Today is the 30th of October. In two days Macmillan will enact its new policy embargoing ebook sales to libraries, a policy which is so unpopular that John Sargent has sent out another letter defending the policy.
Today’s letter makes just as little sense as the one Sargent sent out back in July (PDF). Sargent is apparently convinced that library ebooks – but not the print books in a library’s collection – negatively impact retail ebook sales.
And now to address the windowing. We believe the very rapid increase in the reading of borrowed e-books decreases the perceived economic value of a book. I know that you pay us for these e-books, but to the reader, they are free. In the pre-digital world reading for free from libraries was part of the business model. To borrow a book in those days required transportation, returning the book, and paying those pesky fines when you forgot to get them back on time. In today’s digital world there is no such friction in the market. As the development of apps and extensions continues, and as libraries extend their reach statewide as well as nationally, it is becoming ever easier to borrow rather than buy. This is causing book-buying customers to change habits, and they are fueling the tremendous growth in e-book lending.
I have already previously shown that the idea that only library ebook usage can hurt retail ebook sales doesn’t really make sense given what we know about library patron behavior. To put it simply, when patrons browse libraries, we are looking for availability, not a specific format. Make the ebook more difficult to access, something the publishers have been doing for the past 8 years, and we’ll check out the print book instead.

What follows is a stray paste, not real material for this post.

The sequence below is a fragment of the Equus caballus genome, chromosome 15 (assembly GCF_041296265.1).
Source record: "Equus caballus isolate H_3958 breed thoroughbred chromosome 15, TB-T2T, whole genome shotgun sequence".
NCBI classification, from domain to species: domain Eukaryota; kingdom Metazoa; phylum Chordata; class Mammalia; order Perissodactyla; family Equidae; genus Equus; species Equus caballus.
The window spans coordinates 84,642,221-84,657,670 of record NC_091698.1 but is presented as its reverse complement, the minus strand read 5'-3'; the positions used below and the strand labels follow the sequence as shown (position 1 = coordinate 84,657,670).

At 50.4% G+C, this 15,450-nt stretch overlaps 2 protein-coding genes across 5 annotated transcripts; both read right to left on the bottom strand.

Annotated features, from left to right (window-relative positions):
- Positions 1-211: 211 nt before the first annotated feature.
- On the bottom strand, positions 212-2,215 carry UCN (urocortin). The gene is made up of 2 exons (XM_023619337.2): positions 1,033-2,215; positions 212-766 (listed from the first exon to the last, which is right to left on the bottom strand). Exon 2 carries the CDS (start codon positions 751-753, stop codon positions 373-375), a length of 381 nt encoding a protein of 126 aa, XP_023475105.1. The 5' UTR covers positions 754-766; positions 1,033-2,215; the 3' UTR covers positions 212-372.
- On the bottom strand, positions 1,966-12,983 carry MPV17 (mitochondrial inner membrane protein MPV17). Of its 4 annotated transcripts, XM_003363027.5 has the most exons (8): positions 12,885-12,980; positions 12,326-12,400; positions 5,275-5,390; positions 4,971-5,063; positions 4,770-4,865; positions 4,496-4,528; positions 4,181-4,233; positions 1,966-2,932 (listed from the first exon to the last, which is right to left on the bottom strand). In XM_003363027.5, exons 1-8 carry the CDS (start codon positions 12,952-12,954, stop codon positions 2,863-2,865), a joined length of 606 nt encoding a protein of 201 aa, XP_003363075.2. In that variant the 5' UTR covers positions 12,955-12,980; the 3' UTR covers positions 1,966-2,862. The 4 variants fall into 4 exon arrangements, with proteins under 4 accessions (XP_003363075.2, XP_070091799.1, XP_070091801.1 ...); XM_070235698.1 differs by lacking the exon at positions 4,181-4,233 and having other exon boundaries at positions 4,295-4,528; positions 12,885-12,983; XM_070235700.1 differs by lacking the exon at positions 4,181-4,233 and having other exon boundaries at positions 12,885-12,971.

And as for the supposed hassles of borrowing a print book, that is nonsense on several levels. For starters, Sargent is apparently ignorant of just how easy it is to borrow a book – easier than going to Amazon, in fact. I am now in the habit of requesting library books online, and then picking them up the same day.
But even if that were not the case, Sargent’s position boils down to “it’s too easy to get an ebook, so Macmillan is adding roadblocks”.
This arbitrariness, folks, is why librarians are furious.
And they should be. Macmillan is using a situation they deliberately created – poor ebook sales – as an excuse to impose restrictions on libraries.
The thing is, you know why Macmillan has poor ebook sales, and so do I.
Macmillan has poor ebook sales because in early 2010 they adopted a policy of discouraging ebook sales in favor of print sales.That is when Macmillan conspired four other publishers as well as Apple to violate antitrust law by forcing Amazon to accept what is called agency pricing, a system where the publishers set the price and retailers are prohibited from deep discounts and sales.
Oh, Sargent dressed it up with excuses about fairly compensating creators, but everyone knows the real reason why Macmillan engaged in the conspiracy. That is established historical fact, and so is the antitrust suit brought by the DOJ, Macmillan settling the lawsuit, its punishment, and Macmillan’s return to agency in 2014.
To pretend that Macmillan’s poor ebook sales are a result of anything other than Macmillan’s own policies shows a basic lack of awareness of consumer behavior, or a willingness to ignore the facts and lie.
Which do you suppose it is?